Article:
test kits for fishkeeping is to keep the fish healthy and happy. it makes things much much more simple for people to understand the science happening in their tank.
    Gotta walk before you can run.

  8. #38

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    Quote Originally Posted by pjaldave
    +100 rocksor. If 50%+ water changes are bad, then all the fish of the senior members here are all supposed to be dead by now.

    As i told you IWA, stop overcomplicating things.

    As to bushwacker, IMO, 25% water change is better than none.
    I told you why. Sometimes you have to change things a bit due to environment.

  9. #39

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    Quote Originally Posted by mizzoutank
    Sir, I respect what you do for your tank and living. It is good you know all that about the water aspect for fishkeeping. But to be brief, I have an extensive scientific background that I care not to say as to not get into a "job competition" But the fact is, the bacteria we care about does not live in the water, it has to attach itself to something in order to live. Therefore, all the filters now a days, cannester/hob all have certain "media grabbers" so that the bacteria can attach itself to and grow. So when members, and myself do such massive water changes, we are just removing the elevated harmful chemical compounds to the fish. I personally do 50% pwc weekly at a minimum, just depends what mood I'm in.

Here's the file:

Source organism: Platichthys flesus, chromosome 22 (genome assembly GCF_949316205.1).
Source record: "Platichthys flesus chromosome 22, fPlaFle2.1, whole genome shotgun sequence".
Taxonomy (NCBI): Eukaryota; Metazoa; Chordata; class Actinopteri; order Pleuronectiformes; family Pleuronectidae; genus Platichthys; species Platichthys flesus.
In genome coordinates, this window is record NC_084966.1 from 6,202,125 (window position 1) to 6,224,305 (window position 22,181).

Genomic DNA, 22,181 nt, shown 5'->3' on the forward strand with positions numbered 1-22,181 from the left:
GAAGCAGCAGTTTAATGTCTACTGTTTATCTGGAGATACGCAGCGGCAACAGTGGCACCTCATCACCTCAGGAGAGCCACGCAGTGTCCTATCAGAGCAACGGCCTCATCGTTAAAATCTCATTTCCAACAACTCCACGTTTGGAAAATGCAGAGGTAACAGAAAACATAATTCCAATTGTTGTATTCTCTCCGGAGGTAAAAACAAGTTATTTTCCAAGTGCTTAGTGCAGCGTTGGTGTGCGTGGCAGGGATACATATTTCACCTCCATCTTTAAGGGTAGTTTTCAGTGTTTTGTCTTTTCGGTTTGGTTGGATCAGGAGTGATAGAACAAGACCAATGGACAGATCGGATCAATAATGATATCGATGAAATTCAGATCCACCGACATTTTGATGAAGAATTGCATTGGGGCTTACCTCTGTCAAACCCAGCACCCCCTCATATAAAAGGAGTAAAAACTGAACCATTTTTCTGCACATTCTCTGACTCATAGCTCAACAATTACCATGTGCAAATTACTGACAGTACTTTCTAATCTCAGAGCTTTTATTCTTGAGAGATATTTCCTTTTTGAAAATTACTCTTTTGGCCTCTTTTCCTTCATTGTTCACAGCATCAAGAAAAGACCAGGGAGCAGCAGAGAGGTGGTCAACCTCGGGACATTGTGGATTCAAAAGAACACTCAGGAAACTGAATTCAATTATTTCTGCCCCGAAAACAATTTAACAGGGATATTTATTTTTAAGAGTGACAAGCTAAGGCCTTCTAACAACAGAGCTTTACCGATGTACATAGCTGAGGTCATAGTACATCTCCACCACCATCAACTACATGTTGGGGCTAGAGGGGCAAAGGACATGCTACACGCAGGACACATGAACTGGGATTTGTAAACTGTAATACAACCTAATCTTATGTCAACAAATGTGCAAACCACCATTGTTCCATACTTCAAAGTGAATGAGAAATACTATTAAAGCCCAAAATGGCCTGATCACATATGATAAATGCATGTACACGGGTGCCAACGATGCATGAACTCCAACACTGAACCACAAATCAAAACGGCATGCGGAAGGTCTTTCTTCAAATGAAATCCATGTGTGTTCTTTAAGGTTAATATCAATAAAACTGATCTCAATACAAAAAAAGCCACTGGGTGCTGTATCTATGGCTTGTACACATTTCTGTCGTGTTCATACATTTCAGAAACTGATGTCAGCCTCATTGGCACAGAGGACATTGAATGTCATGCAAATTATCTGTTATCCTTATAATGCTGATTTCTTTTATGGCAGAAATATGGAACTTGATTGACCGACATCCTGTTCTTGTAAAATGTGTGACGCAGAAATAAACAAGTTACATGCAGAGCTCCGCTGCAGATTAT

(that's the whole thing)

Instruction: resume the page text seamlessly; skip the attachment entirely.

Back to your recommendation of anything greater than 35% is dangerous, then how come my fish play in the new water being poured in? or how come all my fish are still alive?
    test kits for fishkeeping is to keep the fish healthy and happy. it makes things much much more simple for people to understand the science happening in their tank.
    Gotta walk before you can run.
    You sir did not read my post.

  10. #40

    Join Date
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    Jackson, MI
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    I did read your post and I am curious...

    Would putting in more dechlorinator counteract this problem? I have heard that the chlorine levels fluctuate, but I hear most people OD on dechlor anyway...would that fix it or is there a special byproduct/way too much chlorine to fix?
    20 gallon with a male betta, neons, glowlights, and red cherry shrimp. (work in progess) Recently added a few LIVE plants and driftwood, Woooohoooo!